It’s definitely safe to rent an Airbnb in Buenos Aires, but you’ll have to choose the right area obviously. With the reliable rating and review system, you won’t just get to choose from awesome homes, but you can also read about the place you’re about to book in full detail. With the previous guest reviews, you’ll know exactly what to expect.
But keep in mind that hosts can also review their guests. This normally guarantees a very respectful and easy visit from both sides.
Is Buenos Aires LGBTQ+ friendly?
Buenos Aires has just recently become one of the most LGBTQ+ friendly cities in South America. While there are obviously still a few closed-minded people around, the overall majority of the city is very welcoming and accepting.
Argentina in general is pretty LGBTQ+ friendly, but Buenos Aires is literally the cherry on top. The gay scene in the city is massively developed, with plenty of night clubs, entertainment venues, restaurants and even accommodation that is specifically targeted towards the LGBTQ+ travellers.
We’d definitely say that you and your partner will be safe when visiting Buenos Aires. You’ll probably have the time of your life too.
FAQ’s on Safety in Buenos Aires
A big part of travelling safely is knowing as much as possible about the area you’re going to. Whether that’s visiting Buenos Aires or anywhere else in the world, being prepared is essential. That’s why we’ve listed and answered the most commonly asked questions on safety in Buenos Aires below.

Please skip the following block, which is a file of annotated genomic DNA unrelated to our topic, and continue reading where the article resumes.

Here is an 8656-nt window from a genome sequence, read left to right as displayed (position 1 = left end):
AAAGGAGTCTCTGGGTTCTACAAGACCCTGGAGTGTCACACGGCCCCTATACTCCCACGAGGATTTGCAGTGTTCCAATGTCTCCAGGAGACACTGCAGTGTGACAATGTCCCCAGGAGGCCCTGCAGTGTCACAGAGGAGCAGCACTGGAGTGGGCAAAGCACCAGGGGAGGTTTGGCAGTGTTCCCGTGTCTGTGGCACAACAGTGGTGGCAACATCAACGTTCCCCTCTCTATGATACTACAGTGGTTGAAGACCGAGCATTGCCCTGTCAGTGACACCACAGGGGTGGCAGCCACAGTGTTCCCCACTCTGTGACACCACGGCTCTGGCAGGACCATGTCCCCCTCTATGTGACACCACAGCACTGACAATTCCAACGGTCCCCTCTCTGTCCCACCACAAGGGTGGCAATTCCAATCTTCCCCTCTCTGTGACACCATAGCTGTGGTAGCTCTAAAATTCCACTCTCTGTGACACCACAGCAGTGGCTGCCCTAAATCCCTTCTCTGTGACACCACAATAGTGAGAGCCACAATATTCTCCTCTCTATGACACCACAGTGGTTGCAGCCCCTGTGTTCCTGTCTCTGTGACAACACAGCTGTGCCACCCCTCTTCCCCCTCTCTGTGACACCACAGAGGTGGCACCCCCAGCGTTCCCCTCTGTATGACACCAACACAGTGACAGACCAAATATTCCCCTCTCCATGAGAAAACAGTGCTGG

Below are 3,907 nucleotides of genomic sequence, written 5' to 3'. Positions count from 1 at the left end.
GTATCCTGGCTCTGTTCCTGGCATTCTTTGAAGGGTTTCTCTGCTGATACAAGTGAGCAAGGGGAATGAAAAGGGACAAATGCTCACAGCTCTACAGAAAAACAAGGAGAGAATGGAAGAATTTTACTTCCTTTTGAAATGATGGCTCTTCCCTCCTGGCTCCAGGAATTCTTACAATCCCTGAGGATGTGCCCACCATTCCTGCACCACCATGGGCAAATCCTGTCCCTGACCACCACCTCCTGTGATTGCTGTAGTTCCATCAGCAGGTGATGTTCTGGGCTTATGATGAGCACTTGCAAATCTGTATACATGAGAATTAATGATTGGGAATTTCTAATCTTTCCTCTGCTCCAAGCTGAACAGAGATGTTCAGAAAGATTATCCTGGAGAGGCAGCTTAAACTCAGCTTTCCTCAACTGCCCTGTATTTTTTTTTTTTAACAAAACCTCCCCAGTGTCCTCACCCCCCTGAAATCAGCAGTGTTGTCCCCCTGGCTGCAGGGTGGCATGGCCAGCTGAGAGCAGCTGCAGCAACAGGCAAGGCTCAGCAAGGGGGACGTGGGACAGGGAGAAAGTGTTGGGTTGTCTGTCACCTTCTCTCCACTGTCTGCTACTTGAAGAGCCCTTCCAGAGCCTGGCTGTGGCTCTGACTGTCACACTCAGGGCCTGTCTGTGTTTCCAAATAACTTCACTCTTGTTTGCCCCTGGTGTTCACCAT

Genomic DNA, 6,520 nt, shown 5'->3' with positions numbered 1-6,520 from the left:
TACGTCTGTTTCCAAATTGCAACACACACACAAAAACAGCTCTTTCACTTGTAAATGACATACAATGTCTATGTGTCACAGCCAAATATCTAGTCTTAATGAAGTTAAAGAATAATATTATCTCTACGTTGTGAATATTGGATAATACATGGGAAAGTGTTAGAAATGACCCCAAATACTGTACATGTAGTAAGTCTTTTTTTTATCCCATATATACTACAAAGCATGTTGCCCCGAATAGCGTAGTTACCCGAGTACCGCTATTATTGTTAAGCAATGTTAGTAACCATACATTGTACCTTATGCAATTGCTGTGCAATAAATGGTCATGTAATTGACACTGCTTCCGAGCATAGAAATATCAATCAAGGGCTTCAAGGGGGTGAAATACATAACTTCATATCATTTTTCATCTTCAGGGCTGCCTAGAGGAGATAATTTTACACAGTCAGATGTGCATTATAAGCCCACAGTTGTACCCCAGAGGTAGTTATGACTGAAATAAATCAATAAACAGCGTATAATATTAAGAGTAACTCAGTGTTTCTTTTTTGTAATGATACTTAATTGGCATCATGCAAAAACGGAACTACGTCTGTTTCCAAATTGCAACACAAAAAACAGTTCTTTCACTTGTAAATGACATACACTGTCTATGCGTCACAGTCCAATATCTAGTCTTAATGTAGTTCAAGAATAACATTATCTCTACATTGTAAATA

So, is Buenos Aires Safe?
We’d say, as long as you use your common sense and your street smarts, visiting Buenos Aires can be safe.
Though Buenos Aires isn’t exactly like other South American cities, it also isn’t exactly like developed Western cities. Simon Kuznet (a super famous economist) once said there are “four sorts of countries: developed, underdeveloped, Japan, and Argentina.” So Buenos Aires has a legacy of richness and potential that’s now sort of crumbled away. But the only sort of. There are still some issues though…
The inflation thing is pretty bad, people are losing their jobs, homelessness is becoming a pretty big thing and crime is actually increasing in touristed areas. The government – and corruption of it – is taking a lot of porteños to the streets to demonstrate their frustration with the way things are going. And we don’t blame them.
And it may get worse. But for now, we’d say Buenos Aires is safe. It even feels like a safe city. Certain neighbourhoods aside (like most cities in the world), there are many safe districts of the city that are wholly walkable, leafy, affluent, interesting, filled with heritage… And that’s before you even start getting hungry. Join the citizens and eat, drink and dance away your worries. And have you thought about getting Travel Insurance for your trip? You can get a quote from World Nomads by clicking on the link below.
Disclaimer: Safety conditions change all over the world on a daily basis. We do our best to advise but this info may already be out of date. Do your own research. Enjoy your travels!